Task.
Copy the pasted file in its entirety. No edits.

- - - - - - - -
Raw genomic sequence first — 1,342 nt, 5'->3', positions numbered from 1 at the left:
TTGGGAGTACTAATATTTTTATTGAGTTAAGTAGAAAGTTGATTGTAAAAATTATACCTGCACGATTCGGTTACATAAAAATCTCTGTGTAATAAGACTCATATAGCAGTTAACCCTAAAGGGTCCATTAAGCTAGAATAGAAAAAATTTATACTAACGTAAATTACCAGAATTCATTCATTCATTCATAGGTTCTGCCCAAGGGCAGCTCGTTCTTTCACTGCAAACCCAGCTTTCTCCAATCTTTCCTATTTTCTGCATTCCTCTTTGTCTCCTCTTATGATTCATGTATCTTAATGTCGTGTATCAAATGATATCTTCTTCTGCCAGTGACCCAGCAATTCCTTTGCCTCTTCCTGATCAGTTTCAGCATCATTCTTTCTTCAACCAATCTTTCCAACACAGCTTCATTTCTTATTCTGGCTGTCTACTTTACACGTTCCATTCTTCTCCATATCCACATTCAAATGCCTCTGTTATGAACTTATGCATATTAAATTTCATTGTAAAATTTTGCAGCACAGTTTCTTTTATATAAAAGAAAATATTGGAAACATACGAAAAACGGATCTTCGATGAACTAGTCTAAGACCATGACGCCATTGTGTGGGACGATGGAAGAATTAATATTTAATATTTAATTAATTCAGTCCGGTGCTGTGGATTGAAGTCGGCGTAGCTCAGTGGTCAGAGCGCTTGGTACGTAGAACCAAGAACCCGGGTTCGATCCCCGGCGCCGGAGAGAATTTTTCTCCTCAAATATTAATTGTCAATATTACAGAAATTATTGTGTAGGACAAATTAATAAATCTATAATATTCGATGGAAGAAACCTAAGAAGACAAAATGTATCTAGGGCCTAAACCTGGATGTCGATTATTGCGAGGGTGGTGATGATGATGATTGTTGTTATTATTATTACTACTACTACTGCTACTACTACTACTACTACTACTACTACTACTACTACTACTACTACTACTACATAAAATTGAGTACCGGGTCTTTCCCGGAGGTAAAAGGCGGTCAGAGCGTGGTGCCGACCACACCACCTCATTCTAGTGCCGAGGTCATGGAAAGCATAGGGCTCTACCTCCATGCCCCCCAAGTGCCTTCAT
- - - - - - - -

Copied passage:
Raw genomic sequence first — 1,342 nt, 5'->3', positions numbered from 1 at the left:
TTGGGAGTACTAATATTTTTATTGAGTTAAGTAGAAAGTTGATTGTAAAAATTATACCTGCACGATTCGGTTACATAAAAATCTCTGTGTAATAAGACTCATATAGCAGTTAACCCTAAAGGGTCCATTAAGCTAGAATAGAAAAAATTTATACTAACGTAAATTACCAGAATTCATTCATTCATTCATAGGTTCTGCCCAAGGGCAGCTCGTTCTTTCACTGCAAACCCAGCTTTCTCCAATCTTTCCTATTTTCTGCATTCCTCTTTGTCTCCTCTTATGATTCATGTATCTTAATGTCGTGTATCAAATGATATCTTCTTCTGCCAGTGACCCAGCAATTCCTTTGCCTCTTCCTGATCAGTTTCAGCATCATTCTTTCTTCAACCAATCTTTCCAACACAGCTTCATTTCTTATTCTGGCTGTCTACTTTACACGTTCCATTCTTCTCCATATCCACATTCAAATGCCTCTGTTATGAACTTATGCATATTAAATTTCATTGTAAAATTTTGCAGCACAGTTTCTTTTATATAAAAGAAAATATTGGAAACATACGAAAAACGGATCTTCGATGAACTAGTCTAAGACCATGACGCCATTGTGTGGGACGATGGAAGAATTAATATTTAATATTTAATTAATTCAGTCCGGTGCTGTGGATTGAAGTCGGCGTAGCTCAGTGGTCAGAGCGCTTGGTACGTAGAACCAAGAACCCGGGTTCGATCCCCGGCGCCGGAGAGAATTTTTCTCCTCAAATATTAATTGTCAATATTACAGAAATTATTGTGTAGGACAAATTAATAAATCTATAATATTCGATGGAAGAAACCTAAGAAGACAAAATGTATCTAGGGCCTAAACCTGGATGTCGATTATTGCGAGGGTGGTGATGATGATGATTGTTGTTATTATTATTACTACTACTACTGCTACTACTACTACTACTACTACTACTACTACTACTACTACTACTACTACTACATAAAATTGAGTACCGGGTCTTTCCCGGAGGTAAAAGGCGGTCAGAGCGTGGTGCCGACCACACCACCTCATTCTAGTGCCGAGGTCATGGAAAGCATAGGGCTCTACCTCCATGCCCCCCAAGTGCCTTCAT